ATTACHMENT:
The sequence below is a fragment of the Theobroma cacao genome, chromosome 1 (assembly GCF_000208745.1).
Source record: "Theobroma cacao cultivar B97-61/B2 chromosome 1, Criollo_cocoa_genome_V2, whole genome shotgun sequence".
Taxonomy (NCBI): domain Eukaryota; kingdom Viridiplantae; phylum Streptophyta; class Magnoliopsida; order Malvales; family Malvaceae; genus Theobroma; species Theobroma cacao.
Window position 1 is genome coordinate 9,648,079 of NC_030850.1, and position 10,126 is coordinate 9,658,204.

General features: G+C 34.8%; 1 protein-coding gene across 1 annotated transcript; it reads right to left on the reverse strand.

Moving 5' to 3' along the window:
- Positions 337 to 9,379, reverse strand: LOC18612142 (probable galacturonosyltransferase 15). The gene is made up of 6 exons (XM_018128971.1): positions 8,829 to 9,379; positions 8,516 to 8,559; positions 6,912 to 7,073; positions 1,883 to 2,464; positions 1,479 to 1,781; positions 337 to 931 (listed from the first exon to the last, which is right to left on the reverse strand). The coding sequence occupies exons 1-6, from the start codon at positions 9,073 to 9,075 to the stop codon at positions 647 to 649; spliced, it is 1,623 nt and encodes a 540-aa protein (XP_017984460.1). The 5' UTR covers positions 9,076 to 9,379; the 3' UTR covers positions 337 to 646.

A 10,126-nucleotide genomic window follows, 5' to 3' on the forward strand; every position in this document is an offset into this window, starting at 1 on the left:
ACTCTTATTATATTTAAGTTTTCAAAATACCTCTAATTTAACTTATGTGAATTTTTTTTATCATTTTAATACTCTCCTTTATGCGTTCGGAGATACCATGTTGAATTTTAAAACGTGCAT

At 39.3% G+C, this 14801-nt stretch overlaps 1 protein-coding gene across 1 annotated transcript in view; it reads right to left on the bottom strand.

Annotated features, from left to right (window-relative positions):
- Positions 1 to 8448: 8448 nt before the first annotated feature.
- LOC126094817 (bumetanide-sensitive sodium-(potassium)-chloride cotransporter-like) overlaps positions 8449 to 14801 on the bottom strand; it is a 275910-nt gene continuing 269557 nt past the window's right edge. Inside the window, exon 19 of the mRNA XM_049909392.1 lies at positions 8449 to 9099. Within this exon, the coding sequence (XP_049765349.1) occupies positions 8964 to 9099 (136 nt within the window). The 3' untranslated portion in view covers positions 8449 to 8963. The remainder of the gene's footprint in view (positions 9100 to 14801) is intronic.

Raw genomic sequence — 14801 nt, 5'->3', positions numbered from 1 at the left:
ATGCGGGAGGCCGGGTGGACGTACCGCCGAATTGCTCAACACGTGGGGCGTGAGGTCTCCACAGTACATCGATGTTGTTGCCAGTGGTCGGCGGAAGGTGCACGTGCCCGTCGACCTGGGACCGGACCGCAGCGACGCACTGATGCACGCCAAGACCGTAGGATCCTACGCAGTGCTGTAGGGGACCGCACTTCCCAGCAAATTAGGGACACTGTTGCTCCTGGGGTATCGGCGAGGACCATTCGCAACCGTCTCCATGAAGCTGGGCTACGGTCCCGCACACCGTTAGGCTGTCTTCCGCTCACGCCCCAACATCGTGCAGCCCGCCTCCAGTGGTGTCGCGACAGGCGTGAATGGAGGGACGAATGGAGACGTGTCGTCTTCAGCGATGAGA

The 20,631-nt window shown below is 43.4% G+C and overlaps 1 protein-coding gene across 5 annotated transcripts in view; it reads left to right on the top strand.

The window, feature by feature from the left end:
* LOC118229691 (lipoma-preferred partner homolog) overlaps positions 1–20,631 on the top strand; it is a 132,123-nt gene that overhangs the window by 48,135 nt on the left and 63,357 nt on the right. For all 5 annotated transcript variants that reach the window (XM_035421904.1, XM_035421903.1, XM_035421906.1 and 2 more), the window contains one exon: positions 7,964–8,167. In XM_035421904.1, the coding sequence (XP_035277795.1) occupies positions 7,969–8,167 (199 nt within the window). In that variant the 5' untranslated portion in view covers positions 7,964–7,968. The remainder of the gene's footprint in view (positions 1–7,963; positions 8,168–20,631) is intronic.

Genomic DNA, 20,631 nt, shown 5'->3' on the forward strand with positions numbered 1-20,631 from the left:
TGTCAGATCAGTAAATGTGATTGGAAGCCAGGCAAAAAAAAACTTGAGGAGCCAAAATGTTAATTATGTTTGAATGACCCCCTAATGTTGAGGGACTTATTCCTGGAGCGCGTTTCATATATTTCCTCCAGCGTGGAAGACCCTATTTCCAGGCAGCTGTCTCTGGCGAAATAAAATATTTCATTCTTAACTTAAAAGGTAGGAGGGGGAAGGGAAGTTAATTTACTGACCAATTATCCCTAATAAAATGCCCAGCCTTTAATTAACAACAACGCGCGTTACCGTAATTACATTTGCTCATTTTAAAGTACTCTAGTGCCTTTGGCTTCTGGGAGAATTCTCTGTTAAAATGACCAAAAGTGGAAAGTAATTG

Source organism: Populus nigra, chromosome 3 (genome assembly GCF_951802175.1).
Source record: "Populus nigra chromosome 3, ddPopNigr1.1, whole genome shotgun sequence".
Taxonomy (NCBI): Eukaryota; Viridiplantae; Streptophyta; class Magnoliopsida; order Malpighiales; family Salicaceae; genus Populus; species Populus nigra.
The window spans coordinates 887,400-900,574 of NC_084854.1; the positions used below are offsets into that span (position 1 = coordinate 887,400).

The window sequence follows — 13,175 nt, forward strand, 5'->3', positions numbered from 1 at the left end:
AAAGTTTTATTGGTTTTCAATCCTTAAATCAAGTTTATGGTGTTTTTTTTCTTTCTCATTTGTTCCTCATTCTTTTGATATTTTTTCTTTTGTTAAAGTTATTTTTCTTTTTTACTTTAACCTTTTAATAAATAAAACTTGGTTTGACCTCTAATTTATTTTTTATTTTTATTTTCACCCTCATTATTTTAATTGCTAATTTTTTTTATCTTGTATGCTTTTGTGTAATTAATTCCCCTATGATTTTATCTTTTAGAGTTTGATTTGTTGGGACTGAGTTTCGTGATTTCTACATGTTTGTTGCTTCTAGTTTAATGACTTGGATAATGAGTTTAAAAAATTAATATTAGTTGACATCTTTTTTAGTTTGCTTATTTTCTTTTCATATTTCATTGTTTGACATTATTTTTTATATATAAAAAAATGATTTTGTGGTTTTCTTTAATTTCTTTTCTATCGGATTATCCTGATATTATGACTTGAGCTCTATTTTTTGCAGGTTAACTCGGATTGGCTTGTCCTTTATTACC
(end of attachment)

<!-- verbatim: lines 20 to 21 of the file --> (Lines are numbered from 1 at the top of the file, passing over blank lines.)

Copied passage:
TGTCAGATCAGTAAATGTGATTGGAAGCCAGGCAAAAAAAAACTTGAGGAGCCAAAATGTTAATTATGTTTGAATGACCCCCTAATGTTGAGGGACTTATTCCTGGAGCGCGTTTCATATATTTCCTCCAGCGTGGAAGACCCTATTTCCAGGCAGCTGTCTCTGGCGAAATAAAATATTTCATTCTTAACTTAAAAGGTAGGAGGGGGAAGGGAAGTTAATTTACTGACCAATTATCCCTAATAAAATGCCCAGCCTTTAATTAACAACAACGCGCGTTACCGTAATTACATTTGCTCATTTTAAAGTACTCTAGTGCCTTTGGCTTCTGGGAGAATTCTCTGTTAAAATGACCAAAAGTGGAAAGTAATTG

Source organism: Populus nigra, chromosome 3 (genome assembly GCF_951802175.1).